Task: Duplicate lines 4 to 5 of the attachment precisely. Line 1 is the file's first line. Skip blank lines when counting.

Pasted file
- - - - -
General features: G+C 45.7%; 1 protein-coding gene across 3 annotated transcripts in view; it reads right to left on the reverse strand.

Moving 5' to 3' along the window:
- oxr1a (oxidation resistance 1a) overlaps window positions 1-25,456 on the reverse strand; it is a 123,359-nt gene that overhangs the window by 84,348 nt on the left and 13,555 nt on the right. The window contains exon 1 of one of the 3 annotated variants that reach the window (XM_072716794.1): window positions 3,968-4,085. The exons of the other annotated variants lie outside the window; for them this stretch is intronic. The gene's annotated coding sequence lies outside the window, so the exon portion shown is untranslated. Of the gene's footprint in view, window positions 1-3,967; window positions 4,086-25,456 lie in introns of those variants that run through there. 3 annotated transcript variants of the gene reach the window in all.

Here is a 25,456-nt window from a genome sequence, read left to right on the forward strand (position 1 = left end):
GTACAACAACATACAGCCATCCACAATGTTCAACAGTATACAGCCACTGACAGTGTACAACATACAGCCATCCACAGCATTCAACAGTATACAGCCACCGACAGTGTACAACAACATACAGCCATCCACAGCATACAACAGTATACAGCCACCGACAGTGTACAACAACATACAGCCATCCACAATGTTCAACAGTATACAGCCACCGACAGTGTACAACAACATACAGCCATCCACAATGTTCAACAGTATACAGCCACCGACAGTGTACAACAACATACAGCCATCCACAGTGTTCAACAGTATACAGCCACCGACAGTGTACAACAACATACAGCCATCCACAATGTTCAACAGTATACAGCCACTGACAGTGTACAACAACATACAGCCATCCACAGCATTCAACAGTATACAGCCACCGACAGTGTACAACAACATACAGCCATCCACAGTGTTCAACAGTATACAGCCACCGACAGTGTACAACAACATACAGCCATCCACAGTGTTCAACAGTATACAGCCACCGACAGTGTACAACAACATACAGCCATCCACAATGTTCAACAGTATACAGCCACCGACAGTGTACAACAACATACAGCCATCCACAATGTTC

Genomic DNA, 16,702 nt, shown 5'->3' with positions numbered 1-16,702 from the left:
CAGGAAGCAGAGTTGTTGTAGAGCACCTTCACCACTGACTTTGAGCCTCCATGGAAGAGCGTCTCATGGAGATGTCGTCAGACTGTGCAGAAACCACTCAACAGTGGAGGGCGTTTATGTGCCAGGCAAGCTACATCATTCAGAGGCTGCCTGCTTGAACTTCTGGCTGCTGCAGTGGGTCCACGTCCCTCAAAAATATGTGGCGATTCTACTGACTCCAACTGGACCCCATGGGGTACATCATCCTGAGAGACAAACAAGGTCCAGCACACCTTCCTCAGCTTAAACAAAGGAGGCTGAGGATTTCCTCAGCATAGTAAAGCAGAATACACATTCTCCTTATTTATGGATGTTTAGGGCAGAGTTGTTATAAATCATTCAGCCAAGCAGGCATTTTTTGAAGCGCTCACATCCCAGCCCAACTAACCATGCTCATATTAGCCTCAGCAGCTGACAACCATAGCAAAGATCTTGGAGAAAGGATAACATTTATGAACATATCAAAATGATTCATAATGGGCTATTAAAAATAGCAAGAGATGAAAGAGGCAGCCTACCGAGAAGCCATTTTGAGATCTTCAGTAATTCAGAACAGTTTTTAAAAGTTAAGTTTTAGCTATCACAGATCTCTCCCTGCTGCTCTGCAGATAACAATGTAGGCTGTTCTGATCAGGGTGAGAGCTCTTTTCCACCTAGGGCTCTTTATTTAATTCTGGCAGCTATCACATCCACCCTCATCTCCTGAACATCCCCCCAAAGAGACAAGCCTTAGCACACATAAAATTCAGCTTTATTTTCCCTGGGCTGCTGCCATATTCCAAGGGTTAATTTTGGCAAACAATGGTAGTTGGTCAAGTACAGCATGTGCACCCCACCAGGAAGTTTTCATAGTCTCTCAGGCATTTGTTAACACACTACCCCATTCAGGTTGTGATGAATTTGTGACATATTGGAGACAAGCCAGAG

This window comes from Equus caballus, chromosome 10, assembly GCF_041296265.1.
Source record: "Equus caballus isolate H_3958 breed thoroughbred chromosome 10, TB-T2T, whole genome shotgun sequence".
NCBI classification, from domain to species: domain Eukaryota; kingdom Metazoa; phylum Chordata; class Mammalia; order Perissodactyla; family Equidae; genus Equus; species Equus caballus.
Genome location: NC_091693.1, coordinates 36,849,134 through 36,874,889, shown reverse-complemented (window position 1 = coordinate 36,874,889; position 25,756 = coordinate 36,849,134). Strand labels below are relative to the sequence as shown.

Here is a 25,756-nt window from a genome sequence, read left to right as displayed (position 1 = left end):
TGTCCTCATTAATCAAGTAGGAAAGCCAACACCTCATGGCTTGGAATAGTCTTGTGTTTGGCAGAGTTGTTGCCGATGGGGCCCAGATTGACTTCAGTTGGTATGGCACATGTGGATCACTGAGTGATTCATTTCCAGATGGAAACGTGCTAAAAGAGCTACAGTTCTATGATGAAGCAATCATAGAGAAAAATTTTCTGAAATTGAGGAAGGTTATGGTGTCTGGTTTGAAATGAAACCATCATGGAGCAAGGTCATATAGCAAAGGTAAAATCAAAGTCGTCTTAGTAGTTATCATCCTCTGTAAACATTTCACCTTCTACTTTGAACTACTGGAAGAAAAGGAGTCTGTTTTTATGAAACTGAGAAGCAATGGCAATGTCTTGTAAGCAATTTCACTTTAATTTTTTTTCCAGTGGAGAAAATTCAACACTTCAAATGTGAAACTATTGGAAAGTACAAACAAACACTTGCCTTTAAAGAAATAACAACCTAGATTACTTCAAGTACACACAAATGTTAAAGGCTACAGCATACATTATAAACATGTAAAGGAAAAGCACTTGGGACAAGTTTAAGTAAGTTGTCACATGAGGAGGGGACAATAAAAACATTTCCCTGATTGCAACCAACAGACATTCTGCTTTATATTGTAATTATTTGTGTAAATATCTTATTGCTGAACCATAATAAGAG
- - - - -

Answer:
Here is a 25,456-nt window from a genome sequence, read left to right on the forward strand (position 1 = left end):
GTACAACAACATACAGCCATCCACAATGTTCAACAGTATACAGCCACTGACAGTGTACAACATACAGCCATCCACAGCATTCAACAGTATACAGCCACCGACAGTGTACAACAACATACAGCCATCCACAGCATACAACAGTATACAGCCACCGACAGTGTACAACAACATACAGCCATCCACAATGTTCAACAGTATACAGCCACCGACAGTGTACAACAACATACAGCCATCCACAATGTTCAACAGTATACAGCCACCGACAGTGTACAACAACATACAGCCATCCACAGTGTTCAACAGTATACAGCCACCGACAGTGTACAACAACATACAGCCATCCACAATGTTCAACAGTATACAGCCACTGACAGTGTACAACAACATACAGCCATCCACAGCATTCAACAGTATACAGCCACCGACAGTGTACAACAACATACAGCCATCCACAGTGTTCAACAGTATACAGCCACCGACAGTGTACAACAACATACAGCCATCCACAGTGTTCAACAGTATACAGCCACCGACAGTGTACAACAACATACAGCCATCCACAATGTTCAACAGTATACAGCCACCGACAGTGTACAACAACATACAGCCATCCACAATGTTC